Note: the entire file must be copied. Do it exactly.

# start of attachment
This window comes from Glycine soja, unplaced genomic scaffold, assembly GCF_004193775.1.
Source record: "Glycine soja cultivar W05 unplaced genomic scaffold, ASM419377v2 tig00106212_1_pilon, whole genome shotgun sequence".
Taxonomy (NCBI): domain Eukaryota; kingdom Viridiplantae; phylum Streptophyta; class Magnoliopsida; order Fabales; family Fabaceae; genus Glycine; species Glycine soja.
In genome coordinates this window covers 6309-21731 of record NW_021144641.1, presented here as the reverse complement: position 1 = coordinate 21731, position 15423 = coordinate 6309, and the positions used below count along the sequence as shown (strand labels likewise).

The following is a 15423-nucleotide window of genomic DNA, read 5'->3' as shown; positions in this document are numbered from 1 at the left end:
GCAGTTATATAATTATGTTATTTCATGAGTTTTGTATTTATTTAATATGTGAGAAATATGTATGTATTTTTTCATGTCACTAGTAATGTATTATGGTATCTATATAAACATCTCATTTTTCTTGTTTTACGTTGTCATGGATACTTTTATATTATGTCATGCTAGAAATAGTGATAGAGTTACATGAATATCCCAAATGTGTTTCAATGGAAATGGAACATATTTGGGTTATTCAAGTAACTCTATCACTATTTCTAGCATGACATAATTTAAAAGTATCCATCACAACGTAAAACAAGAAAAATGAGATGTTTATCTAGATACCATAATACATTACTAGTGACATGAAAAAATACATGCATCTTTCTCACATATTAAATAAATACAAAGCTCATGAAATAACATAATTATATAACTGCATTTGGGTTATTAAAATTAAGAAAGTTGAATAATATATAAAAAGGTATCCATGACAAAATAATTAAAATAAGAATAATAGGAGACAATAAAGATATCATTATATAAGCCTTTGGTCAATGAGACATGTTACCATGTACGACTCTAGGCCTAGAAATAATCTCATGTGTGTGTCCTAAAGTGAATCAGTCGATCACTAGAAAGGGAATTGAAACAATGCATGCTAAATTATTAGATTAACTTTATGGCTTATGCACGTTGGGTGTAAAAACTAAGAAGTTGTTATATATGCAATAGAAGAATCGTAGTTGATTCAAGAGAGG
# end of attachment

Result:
This window comes from Glycine soja, unplaced genomic scaffold, assembly GCF_004193775.1.
Source record: "Glycine soja cultivar W05 unplaced genomic scaffold, ASM419377v2 tig00106212_1_pilon, whole genome shotgun sequence".
Taxonomy (NCBI): domain Eukaryota; kingdom Viridiplantae; phylum Streptophyta; class Magnoliopsida; order Fabales; family Fabaceae; genus Glycine; species Glycine soja.
In genome coordinates this window covers 6309-21731 of record NW_021144641.1, presented here as the reverse complement: position 1 = coordinate 21731, position 15423 = coordinate 6309, and the positions used below count along the sequence as shown (strand labels likewise).

The following is a 15423-nucleotide window of genomic DNA, read 5'->3' as shown; positions in this document are numbered from 1 at the left end:
GCAGTTATATAATTATGTTATTTCATGAGTTTTGTATTTATTTAATATGTGAGAAATATGTATGTATTTTTTCATGTCACTAGTAATGTATTATGGTATCTATATAAACATCTCATTTTTCTTGTTTTACGTTGTCATGGATACTTTTATATTATGTCATGCTAGAAATAGTGATAGAGTTACATGAATATCCCAAATGTGTTTCAATGGAAATGGAACATATTTGGGTTATTCAAGTAACTCTATCACTATTTCTAGCATGACATAATTTAAAAGTATCCATCACAACGTAAAACAAGAAAAATGAGATGTTTATCTAGATACCATAATACATTACTAGTGACATGAAAAAATACATGCATCTTTCTCACATATTAAATAAATACAAAGCTCATGAAATAACATAATTATATAACTGCATTTGGGTTATTAAAATTAAGAAAGTTGAATAATATATAAAAAGGTATCCATGACAAAATAATTAAAATAAGAATAATAGGAGACAATAAAGATATCATTATATAAGCCTTTGGTCAATGAGACATGTTACCATGTACGACTCTAGGCCTAGAAATAATCTCATGTGTGTGTCCTAAAGTGAATCAGTCGATCACTAGAAAGGGAATTGAAACAATGCATGCTAAATTATTAGATTAACTTTATGGCTTATGCACGTTGGGTGTAAAAACTAAGAAGTTGTTATATATGCAATAGAAGAATCGTAGTTGATTCAAGAGAGG